Archive for the ‘Divorce and Marriage’ Category

South Carolina Supreme Court finally (and only prospectively) abolishes common-law marriage–and makes it harder to establish retroactive common-law marriages

A decade ago, in a blog titled, “Why won’t South Carolina end common-law marriage?,” I expressed my strong dislike of the doctrine by noting, “cases resolving the issue of whether a couple was married at common-law do not become a ‘quest for the truth’ but instead devolve into determining who is the less convincing liar,” […]

Is South Carolina heading the wrong path potentially expanding fault divorce?

In 1969 California became the first state to allow no-fault divorce. In 2010 New York became the last state to allow it. In the interim, the other 48 states began authorizing no-fault divorce, with some abolishing fault grounds for divorce altogether and others, like South Carolina, retaining fault grounds while adding a no-fault ground. When […]

Supreme Court holds order establishing common-law marriage is immediately appealable

The April 3, 2019 Supreme Court opinion in Stone v. Thompson, 426 S.C. 291, 826 S.E.2d 868 (2019), addresses the appealability of final orders from bifurcated proceedings for marital dissolution when a common-law marriage is alleged. Stone filed an action in the family court to establish a common-law marriage and for equitable distribution of marital […]

Does South Carolina divorce law distinguish marijuana use from abuse?

One of South Carolina’s four fault grounds for divorce under S.C. Code §20-3-10 is “Habitual drunkenness; provided, that this ground shall be construed to include habitual drunkenness caused by the use of any narcotic drug.” Hutchinson v. Liberty Life Insurance Co., 393 S.C. 19, 709 S.E.2d 130 (Ct.App. 2011) indicates that marijuana qualifies as a […]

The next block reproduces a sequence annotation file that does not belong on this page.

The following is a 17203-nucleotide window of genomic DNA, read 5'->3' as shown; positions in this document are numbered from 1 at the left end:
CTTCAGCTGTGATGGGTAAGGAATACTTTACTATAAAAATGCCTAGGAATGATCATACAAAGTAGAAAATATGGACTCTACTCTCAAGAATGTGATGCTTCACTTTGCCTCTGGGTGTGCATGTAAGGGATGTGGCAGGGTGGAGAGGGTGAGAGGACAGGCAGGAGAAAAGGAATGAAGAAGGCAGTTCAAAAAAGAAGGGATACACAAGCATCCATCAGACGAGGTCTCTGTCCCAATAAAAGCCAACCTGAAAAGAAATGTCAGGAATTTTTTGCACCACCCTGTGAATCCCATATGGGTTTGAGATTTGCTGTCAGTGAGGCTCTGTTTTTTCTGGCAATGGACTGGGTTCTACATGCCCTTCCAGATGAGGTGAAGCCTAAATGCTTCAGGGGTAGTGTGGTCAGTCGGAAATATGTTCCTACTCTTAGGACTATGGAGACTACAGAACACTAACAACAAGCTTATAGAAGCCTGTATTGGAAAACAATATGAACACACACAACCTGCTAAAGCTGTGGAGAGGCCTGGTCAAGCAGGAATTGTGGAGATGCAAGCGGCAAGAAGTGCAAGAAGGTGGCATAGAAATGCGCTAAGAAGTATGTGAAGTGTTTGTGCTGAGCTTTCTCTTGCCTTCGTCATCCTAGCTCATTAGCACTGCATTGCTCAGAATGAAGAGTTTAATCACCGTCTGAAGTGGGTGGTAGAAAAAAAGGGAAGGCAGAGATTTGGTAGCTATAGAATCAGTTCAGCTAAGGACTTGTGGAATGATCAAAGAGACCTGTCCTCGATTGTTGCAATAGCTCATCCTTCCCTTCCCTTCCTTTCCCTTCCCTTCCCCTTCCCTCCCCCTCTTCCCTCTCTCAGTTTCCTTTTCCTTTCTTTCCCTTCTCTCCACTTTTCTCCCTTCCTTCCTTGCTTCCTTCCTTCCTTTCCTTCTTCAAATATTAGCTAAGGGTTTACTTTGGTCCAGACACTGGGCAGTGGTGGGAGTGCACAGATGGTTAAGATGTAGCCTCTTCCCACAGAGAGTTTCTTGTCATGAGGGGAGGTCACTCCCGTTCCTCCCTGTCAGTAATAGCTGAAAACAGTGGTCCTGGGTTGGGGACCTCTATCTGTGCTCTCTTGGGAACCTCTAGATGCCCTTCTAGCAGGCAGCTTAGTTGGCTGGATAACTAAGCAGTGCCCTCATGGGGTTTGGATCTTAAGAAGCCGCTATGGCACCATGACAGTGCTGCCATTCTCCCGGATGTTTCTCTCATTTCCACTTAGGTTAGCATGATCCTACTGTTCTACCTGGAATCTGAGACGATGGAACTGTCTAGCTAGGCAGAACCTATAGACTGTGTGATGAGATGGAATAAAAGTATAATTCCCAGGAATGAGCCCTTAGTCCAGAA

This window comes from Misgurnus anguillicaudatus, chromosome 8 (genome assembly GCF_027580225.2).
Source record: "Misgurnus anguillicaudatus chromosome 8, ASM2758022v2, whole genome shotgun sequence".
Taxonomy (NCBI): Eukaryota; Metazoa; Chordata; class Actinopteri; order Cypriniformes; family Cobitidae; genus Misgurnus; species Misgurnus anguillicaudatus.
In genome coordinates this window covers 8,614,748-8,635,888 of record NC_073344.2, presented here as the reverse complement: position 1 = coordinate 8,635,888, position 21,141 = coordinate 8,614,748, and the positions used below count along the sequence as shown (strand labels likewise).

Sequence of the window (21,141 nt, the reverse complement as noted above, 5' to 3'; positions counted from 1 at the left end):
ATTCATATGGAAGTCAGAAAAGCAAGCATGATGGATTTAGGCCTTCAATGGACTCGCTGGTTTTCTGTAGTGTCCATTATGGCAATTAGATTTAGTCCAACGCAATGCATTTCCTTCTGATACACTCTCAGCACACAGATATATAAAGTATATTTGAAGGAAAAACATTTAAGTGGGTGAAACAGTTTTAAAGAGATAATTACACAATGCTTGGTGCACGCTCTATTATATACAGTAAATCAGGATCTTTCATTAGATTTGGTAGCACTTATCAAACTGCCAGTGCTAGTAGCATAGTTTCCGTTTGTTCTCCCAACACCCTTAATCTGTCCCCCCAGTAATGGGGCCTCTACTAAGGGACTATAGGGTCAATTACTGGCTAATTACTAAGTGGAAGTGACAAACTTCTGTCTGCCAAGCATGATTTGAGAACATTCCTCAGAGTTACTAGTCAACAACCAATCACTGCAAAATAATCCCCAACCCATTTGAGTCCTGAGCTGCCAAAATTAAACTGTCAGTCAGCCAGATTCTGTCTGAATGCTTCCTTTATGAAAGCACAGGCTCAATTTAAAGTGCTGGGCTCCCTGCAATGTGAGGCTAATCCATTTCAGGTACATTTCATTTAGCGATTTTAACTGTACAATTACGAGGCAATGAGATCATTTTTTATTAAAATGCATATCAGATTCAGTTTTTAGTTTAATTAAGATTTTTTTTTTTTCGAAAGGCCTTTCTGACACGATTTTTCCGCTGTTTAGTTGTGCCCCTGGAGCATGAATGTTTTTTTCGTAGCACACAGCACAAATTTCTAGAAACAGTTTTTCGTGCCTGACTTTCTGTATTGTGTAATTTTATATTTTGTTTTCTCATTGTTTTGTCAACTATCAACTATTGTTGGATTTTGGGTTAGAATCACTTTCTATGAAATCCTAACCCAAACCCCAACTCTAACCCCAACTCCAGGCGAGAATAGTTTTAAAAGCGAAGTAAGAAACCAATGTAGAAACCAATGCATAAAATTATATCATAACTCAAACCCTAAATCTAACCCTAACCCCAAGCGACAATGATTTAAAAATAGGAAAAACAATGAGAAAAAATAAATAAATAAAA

Is merely having a “crush” on another marital fault?

I recently handled oral argument on an appeal that resulted in the unpublished opinion. One unusual aspect of the case was Husband’s focus, and the opinion’s recognition, that, Wife had a “crush” on someone who worked with one of the parties’ children and that Husband learned of this crush when he caught Wife emailing a […]

Stoney 2 (or 4) largely follows the original Stoney opinion

The long strange journey of the Stoney appeal took another step on August 29, 2018 when the Court of Appeals issued its remanded opinion in Stoney v. Stoney, 425 S.C. 47, 819 S.E.2d 201 (Ct. App. 2018). Told by the Supreme Court to review the case on a de novo standard of review, and then told by […]

If you like it, put a ring on it

Within popular culture, the viewpoint on marriage is that it’s something women intensely desire and something men have to be dragged into reluctantly. In this mindset, marriage enables women to raise children with a stable helpmate and source of income while men give up their “freedom” and money while being forced into a life of […]

A too broad and too narrow definition of cheating

A few months ago, an attorney friend asking me if I’d ever “cheated” on my wife. Being a legalistic sort, I asked back, “what do you mean by cheating?” He didn’t think it was a question that needed clarification. In this culture, he’s right–which is a shame. A definition that considers all adultery cheating is […]

 

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